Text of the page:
Electrical Abbreviations

Updated January 11, 2022
Electrical Abbreviations
    Close-up photo of an electrical panel
    LTK subscription agreement

Electrical abbreviations save time and preserve safety. They are used in industries such as automotive and construction, plus in anything to do with electrical wiring, electronic device repair, electronic device manufacturing, and telephony. Because electrical work involves significant cost and potential safety risks, understanding these abbreviations and acronyms is important for everyone involved.

Common Electrical Abbreviations and Acronyms

Electrical work involves space constraints of many devices and panels. Since it doesn't make sense to write out the full terms every time, shorter abbreviations are used for various circuits, conduits, sizes, standardized tools, and more. Here are several examples of common electrical wiring abbreviations:

  • A – Ampere, sometimes shortened to "amp," the basic unit of electric current
  • AC – Alternating Current (as opposed to direct current) or Air Conditioning (depends upon context)
  • AF – Audio Frequency or Audible Frequency, typically measured using the SI unit of hertz (Hz)
  • ANSI – American National Standards Institute
  • BEV – Billion Electron Volts
  • BW – Bandwidth, a concept in signal processing that refers to the difference between the upper and lower limits of a band of frequencies
  • CBI – Complementary Binary, referring to a system of codes
  • CFL – Compact Fluorescent Light or Compact Fluorescent Lamp
  • dB – Decibels, a unit and scale for measuring sound or signal level
  • DC – Direct Current, a unidirectional flow of electric charge as in a battery
  • e – Efficiency, referencing the useful power output given the total power consumed, expressed as a fraction
  • EMF – Electromagnetic Field or Electromotive Force
  • EV – Electronvolt, a unit of energy similar to joules
  • FDC – Flow Duration Curve, describing the relationship between magnitude and duration of stream flows
  • FCEV – Fuel Cell Electric Vehicle
  • G – Conductance, the inverse of electrical resistance (R)
  • GFCI – Ground Fault Circuit Interrupter, a type of circuit breaker
  • H – Gross Head, determining the maximum power that can be produced
  • h – Net Head, also known as effective head
  • Hz – Hertz, the SI unit of frequency, defined as one cycle per second
  • I – Current, a flow of electric charge
  • J – Joule, the SI unit of energy equal to one watt for one second
  • kW – Kilowatt, equal to 1,000 watts of electrical power
  • LF – Low Frequency, referencing the radio frequency range of 30 to 300 kHz
  • Li–ion – Lithium Ion, a type of rechargeable battery
  • MAD – Mean Annual Discharge
  • MW – Megawatt, equal to one million watts, usually referenced in relation to output of a power station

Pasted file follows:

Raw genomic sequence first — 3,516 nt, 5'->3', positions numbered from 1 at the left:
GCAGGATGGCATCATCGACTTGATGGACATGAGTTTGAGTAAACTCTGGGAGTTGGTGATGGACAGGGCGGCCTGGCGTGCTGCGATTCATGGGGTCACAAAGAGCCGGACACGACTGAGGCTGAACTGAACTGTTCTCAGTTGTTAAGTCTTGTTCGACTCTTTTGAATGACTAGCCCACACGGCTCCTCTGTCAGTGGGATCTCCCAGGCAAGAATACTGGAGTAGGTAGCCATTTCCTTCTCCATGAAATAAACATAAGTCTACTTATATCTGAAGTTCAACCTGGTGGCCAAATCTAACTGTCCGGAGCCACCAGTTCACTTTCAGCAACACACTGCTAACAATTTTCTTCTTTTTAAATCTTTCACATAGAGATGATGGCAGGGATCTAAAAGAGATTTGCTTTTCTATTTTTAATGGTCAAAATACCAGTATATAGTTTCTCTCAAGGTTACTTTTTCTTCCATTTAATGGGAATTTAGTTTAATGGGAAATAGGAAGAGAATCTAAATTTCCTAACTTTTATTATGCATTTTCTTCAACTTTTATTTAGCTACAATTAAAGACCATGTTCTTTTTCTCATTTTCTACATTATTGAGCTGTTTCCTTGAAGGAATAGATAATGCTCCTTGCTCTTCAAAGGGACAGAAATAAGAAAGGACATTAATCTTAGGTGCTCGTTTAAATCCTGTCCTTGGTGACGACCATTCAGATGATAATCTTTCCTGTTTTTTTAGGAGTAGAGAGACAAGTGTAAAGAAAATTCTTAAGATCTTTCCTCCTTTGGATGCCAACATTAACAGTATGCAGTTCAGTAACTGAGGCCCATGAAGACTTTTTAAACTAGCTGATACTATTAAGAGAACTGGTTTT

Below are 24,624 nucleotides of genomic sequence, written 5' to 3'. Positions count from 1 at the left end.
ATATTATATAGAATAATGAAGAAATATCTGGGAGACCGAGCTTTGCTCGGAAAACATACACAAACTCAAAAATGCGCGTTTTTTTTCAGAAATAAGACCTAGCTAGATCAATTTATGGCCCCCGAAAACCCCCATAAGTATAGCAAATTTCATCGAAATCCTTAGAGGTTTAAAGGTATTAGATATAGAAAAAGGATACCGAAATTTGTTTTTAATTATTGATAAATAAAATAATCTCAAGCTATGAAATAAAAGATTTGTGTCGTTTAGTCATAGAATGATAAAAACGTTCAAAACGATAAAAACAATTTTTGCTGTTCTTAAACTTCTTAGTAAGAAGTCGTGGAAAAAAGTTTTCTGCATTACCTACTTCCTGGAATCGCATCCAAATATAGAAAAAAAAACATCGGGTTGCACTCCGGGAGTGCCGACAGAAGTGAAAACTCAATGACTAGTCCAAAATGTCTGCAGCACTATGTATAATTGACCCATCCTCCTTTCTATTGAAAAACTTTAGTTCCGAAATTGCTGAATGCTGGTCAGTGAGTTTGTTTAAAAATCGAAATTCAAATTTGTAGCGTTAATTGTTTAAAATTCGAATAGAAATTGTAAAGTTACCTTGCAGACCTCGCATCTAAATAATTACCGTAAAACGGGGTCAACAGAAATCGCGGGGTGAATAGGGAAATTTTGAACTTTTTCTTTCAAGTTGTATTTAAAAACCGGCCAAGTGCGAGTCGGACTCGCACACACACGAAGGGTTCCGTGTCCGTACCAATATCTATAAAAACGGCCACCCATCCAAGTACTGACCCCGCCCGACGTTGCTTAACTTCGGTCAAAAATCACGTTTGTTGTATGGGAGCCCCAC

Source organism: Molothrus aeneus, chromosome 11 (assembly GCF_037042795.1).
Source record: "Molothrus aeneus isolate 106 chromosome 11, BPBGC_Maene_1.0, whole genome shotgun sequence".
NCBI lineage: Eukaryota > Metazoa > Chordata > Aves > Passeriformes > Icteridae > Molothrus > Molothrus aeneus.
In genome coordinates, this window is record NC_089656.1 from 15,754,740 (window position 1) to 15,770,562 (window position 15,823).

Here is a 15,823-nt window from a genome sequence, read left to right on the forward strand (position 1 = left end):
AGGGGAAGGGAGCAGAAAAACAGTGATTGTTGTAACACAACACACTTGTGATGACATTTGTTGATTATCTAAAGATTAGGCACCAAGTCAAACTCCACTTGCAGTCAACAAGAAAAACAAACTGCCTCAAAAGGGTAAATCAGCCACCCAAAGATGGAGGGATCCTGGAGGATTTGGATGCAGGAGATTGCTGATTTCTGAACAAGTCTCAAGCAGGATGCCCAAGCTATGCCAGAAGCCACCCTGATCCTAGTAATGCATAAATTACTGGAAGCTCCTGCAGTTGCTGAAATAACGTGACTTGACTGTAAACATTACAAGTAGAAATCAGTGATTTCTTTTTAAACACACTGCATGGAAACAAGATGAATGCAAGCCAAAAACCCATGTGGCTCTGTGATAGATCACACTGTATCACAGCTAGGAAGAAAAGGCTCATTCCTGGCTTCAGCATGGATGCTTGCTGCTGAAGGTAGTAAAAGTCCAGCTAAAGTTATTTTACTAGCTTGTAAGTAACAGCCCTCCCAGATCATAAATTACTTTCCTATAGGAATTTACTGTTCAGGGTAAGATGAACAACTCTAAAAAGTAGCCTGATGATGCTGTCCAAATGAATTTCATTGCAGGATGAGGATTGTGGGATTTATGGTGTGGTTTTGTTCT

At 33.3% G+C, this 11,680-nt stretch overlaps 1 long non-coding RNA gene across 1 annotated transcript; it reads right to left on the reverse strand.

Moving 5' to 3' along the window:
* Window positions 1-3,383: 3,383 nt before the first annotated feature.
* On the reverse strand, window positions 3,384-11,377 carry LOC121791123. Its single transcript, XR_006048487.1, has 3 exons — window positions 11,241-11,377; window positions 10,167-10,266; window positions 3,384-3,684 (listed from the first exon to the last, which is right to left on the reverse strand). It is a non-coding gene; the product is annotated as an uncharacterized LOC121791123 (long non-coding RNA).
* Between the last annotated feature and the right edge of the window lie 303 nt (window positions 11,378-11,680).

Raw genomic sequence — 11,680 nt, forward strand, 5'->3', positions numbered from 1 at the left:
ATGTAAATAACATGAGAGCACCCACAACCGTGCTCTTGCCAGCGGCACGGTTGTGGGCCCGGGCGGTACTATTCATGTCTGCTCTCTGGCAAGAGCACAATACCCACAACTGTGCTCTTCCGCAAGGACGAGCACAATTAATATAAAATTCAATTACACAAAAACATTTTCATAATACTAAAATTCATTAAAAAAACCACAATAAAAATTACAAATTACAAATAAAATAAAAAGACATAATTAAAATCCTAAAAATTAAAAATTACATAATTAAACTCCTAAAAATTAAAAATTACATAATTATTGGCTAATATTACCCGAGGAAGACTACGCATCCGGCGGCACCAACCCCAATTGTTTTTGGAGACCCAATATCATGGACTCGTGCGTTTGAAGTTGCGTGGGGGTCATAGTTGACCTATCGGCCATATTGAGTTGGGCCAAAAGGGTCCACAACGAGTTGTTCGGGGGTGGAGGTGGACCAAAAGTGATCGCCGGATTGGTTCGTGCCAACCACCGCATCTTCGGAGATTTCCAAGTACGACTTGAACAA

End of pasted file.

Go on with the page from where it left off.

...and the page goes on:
• OCV – Open Circuit Voltage, the difference in electrical potential when disconnected from a circuit
  • POV – Peak Operating Voltage
  • Q – Charge, denoting a quantity of electricity expressed in coulombs (C)
  • R – Resistance, measured and expressed in ohms (Ω)
  • RF – Radio Frequency, describing the rate of oscillation
  • SW – Short Wave or Shortwave, as in the case with shortwave bands and shortwave radio
  • V – Voltage/Volt, a unit of electromotive force
  • VA – Volt-Ampere, a unit of electrical power
  • VOM – Volt Ohm Meter, a device also known as a multimeter or multitester

Wire Color Abbreviations

Different electrical wires perform different tasks. Colored wires are found in branch circuits, which are the wiring between a circuit breaker or other protective device and an electrical load. If you’re unsure about the color wire you’re working with, take a look at these abbreviations and definitions.

Lower Voltage Colors

Most homes and offices use 120, 208, and 240 volt AC wiring systems. These systems are found in outlets or other electrical circuits throughout the home. The colors of these lower voltage wires include:

  • Black (BK) – Live wire, includes two hot wires (120 volts each) and one neutral wire
  • Red (RD) – Secondary live wire in a 240 volt system or a switched power in a 120 volt system
  • Blue (BU) – Live wire pulled through conduit, often used as a traveler for multiple-way switches
  • Green (GN), Green with a Yellow Stripe, and Bare Wires – Grounding wires only
  • White (WH) – Neutral conductor

Higher Voltage Colors

Heavy-duty industrial equipment operates at a higher voltage (277/480 volts). For that reason, you’ll find different colors marking these wires than you’ll find in the walls of your house or office. These wire colors are:

  • Brown (BN) – Live wire. Like the black wire above, it has two hot wires and one neutral wire, but at a higher voltage.
  • Orange (OG) – Secondary live wire or switched power (like red), Phase 2 - Orange
  • Yellow (YE) – Live wire pulled through conduit, often used as switch legs that connect switches to their electrical source
  • Green (GN), Green with a Yellow Stripe, and Bare Wires – Grounding wires only
  • Gray (GY) – Neutral conductor

Even if you’re dealing with a wire that you don’t think is live, it’s best to leave it alone. Consult an electrician or other professional if you’re not sure about the wiring system you have.


More Electricity Resources

If you’d like to learn more about electricity and electrical energy, there are many helpful articles to steer you in the right direction. You can find everyday examples of electrical energy with a list of household items. Or, if you’re interested in other types of kinetic energy, check out a resource that explains more about mechanical, radiant, thermal, and sound energy.